Imagine that almost every household had an inexpensive, easy-to-use, handheld gadget capable of automatically measuring key vital signs (blood pressure, blood oxygen level, heart rate, respiratory rate, temperature) as well as accurately diagnosing more than a dozen serious illnesses (including anemia, diabetes, hepatitis A, pneumonia, tuberculosis and stroke). This device would also be able to instantly share the information it collects with professional caregivers when appropriate.
Sounds like science fiction? In fact, the inspiration for this device is science fiction: the "tricorder" used by the 23rd-century members of the Enterprise crew on Star Trek.
But it looks like we may not have to wait a couple of centuries for the medical tricorder to be real. In 2011, the X Prize Foundation announced the Qualcomm Tricorder XPrize, a $10 million competition to "stimulate innovation in creating precision diagnostic technologies [to help] consumers make their own reliable health diagnoses." Ten teams from six countries have been selected as finalists in the competition to develop a device that will accurately measure five vital signs and 13 health conditions (including those listed above). In late 2015, the finalists' entries will be tested with consumers, and the winner will be announced in January 2016. The federal Food and Drug Administration is participating in the competition to help speed the approval process that will be necessary before a working tricorder can be put on the market. If all goes well with the competition, a tricorder-like device might be on the market before the end of the decade.
The race to develop a working tricorder is just one small aspect of a much larger movement to integrate advanced technologies into the process of delivering healthcare. Although many other fields have been massively disrupted by new technology in the past several decades, healthcare has been relatively immune to change. Unfortunately, the U.S. healthcare system (despite claims that "it is the best in the world") has serious problems: Although U.S. per capita healthcare costs are the highest of any country in the world, the U.S. lags behind many other countries in terms of key health indicators like longevity and infant mortality.
But recently there have been some encouraging signs of progress. Rather than focusing on the treatment of specific diseases, these innovations are designed to improve the efficiency and effectiveness of the delivery of care. To give a sense of what is going on today, let's look briefly at three areas: "mHealth" and remote patient monitoring; efforts to link doctors and patients electronically (known as "connected health"); and the application of advanced computing techniques to assist physicians and other providers with making complex medical decisions.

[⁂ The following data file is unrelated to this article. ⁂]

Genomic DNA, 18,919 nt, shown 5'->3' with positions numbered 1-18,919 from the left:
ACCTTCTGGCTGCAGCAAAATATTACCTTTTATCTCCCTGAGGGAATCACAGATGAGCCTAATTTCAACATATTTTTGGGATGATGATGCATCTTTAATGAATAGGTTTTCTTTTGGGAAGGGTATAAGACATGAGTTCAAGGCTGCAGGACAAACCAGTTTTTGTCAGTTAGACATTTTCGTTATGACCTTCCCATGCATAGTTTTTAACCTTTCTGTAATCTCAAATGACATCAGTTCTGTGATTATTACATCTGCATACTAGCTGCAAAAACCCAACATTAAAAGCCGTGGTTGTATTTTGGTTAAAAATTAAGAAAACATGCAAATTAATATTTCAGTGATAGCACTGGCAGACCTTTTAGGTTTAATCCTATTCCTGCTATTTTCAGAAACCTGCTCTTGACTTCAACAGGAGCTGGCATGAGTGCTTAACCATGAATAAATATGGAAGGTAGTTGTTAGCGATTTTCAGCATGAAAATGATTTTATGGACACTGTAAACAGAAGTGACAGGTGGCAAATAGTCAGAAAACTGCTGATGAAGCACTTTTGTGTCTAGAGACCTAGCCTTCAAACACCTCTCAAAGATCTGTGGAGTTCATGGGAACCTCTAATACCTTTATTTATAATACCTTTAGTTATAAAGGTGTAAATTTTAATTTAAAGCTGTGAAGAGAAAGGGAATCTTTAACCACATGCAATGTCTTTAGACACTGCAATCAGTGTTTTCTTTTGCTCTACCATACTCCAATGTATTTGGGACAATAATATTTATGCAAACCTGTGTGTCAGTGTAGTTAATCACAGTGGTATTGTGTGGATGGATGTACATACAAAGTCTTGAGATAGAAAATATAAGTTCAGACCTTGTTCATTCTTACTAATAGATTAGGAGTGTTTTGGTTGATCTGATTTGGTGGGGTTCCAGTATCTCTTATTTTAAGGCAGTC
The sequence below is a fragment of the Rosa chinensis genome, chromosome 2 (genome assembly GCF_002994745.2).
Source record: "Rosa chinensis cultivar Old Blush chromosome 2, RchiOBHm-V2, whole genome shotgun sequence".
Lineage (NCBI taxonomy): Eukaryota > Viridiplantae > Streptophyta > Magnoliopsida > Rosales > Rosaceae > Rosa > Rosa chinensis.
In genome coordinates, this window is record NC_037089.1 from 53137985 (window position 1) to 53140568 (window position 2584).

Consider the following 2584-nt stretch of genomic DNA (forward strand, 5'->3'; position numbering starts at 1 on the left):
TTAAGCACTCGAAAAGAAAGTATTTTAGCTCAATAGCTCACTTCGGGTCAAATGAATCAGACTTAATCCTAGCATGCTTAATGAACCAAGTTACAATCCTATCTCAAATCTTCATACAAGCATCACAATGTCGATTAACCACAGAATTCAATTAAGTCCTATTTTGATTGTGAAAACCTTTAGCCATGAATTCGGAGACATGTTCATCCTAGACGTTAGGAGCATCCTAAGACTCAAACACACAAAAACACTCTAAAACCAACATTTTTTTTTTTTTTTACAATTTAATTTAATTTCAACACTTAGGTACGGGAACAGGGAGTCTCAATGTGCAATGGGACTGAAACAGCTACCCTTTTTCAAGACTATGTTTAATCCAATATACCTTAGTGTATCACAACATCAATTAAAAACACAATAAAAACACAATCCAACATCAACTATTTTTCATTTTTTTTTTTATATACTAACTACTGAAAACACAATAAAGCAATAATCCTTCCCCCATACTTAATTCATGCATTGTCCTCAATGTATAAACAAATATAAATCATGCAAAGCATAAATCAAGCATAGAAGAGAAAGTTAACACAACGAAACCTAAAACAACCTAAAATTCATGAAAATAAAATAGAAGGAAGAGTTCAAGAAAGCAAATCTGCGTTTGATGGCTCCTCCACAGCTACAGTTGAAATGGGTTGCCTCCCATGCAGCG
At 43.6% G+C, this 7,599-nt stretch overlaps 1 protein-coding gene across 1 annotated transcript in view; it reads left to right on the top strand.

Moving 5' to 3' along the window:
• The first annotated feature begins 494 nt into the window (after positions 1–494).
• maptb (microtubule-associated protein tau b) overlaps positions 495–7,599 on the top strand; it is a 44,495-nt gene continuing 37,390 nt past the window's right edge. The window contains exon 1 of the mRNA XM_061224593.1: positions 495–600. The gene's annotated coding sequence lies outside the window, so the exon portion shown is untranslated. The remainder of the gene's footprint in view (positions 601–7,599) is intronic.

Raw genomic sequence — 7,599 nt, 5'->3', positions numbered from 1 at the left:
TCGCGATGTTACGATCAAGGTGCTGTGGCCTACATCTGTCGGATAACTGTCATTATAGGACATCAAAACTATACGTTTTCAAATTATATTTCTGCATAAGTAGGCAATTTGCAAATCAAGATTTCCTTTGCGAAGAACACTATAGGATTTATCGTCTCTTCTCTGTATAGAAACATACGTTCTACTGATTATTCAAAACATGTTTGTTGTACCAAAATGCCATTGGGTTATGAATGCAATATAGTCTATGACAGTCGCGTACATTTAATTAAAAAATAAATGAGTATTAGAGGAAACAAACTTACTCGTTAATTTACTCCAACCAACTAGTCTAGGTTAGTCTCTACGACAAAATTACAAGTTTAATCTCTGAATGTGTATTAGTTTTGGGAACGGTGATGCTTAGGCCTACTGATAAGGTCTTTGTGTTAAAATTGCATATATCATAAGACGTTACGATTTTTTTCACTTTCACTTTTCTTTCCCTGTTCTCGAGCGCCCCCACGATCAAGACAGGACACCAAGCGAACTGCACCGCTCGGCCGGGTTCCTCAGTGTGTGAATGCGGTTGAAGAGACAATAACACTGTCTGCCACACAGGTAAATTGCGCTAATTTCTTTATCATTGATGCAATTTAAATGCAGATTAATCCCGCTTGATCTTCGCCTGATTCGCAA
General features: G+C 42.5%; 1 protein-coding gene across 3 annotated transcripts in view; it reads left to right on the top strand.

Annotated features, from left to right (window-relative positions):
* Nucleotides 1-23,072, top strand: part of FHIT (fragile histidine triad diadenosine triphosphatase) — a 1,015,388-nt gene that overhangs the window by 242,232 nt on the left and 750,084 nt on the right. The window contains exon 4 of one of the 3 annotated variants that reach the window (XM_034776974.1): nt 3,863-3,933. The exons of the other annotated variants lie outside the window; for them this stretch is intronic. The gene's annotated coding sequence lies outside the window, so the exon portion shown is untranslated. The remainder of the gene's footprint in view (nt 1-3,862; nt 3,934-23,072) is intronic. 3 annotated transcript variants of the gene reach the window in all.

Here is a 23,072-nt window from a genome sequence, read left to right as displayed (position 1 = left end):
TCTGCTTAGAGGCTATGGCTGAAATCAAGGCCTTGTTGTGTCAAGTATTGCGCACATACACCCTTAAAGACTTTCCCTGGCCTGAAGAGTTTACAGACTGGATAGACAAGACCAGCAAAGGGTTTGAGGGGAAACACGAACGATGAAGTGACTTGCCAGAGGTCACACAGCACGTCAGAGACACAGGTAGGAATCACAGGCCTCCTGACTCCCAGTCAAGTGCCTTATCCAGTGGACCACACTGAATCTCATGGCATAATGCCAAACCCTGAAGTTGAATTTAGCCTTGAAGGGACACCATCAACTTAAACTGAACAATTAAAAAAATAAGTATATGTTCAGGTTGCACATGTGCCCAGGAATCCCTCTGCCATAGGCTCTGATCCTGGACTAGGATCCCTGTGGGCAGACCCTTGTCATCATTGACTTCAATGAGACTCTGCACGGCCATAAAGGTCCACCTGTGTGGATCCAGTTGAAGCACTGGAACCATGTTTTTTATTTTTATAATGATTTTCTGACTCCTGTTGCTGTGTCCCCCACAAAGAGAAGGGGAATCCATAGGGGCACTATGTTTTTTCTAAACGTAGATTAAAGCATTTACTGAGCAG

Back in 2007, I wrote a paper titled Health Care Unplugged: The Evolving Role of Wireless Technology that was published by the California HealthCare Foundation.It turned out to be the first publicly available report on what soon came to be known as "mHealth" -- the use of lightweight, wearable devices to track and support patients' health. These devices were made possible by continued progress in making medical sensors smaller, cheaper and more sensitive, along with the growth of high-speed wired and wireless networks that would enable healthcare providers to track their patients' health remotely.
The need for such technology was being driven by the aging of the population, which was shifting the focus of care from the episodic treatment of acute health problems (such as infections or injuries) to the ongoing management of chronic conditions. Given that doctors can see any one patient for only a few hours per year, the primary responsibility for caring for chronic conditions inevitably falls on the patients themselves (and their families). If they are to be successful in providing self-care, they need help in monitoring their health status and getting professional help when needed.
mHealth has emerged as one of the hot areas of healthcare in the past few years. The development of the technology has occurred mainly in the areas of wearable activity trackers (like the Fitbit and the Jawbone Up), which have been adopted by several million people to help them improve their fitness, and the growth of health apps for smartphones, which now probably number in the thousands.
Smartphone makers have also developed mHealth offerings. Earlier this year, Samsung unveiled its line of Gear Fit devices, which monitor workout activity, heart rate and sleeping habits. And Apple recently announced its iPhone Healthkit platform, which promises to increase the usefulness of mobile health apps by integrating inputs from many separate sources (including data from external devices like a scale or a blood-pressure cuff) in a single friendly interface. With the continued innovation in smartphones, it's very likely that some or all functions of the tricorder may simply be another built-in capability of our omnipresent mobile phones.
Connected health. When a sick patient needs to see a doctor, time is often a critical factor. (For example, there is a "golden hour" for stroke victims, which means that appropriate treatment needs to begin within 60 minutes in order to maximize the chances of successful recovery.) But too often, access to doctors -- and particularly to specialists -- can be a difficult challenge.
Telemedicine -- the use of teleconferencing and other network links -- to connect doctors and patients has been in use for several decades, but mostly on the fringes of healthcare (such as remote rural areas). With the growth of broadband networks, the cost and complexity of supporting telemedicine have declined, while the Affordable Care Act has created new incentives to improve the efficiency of healthcare delivery.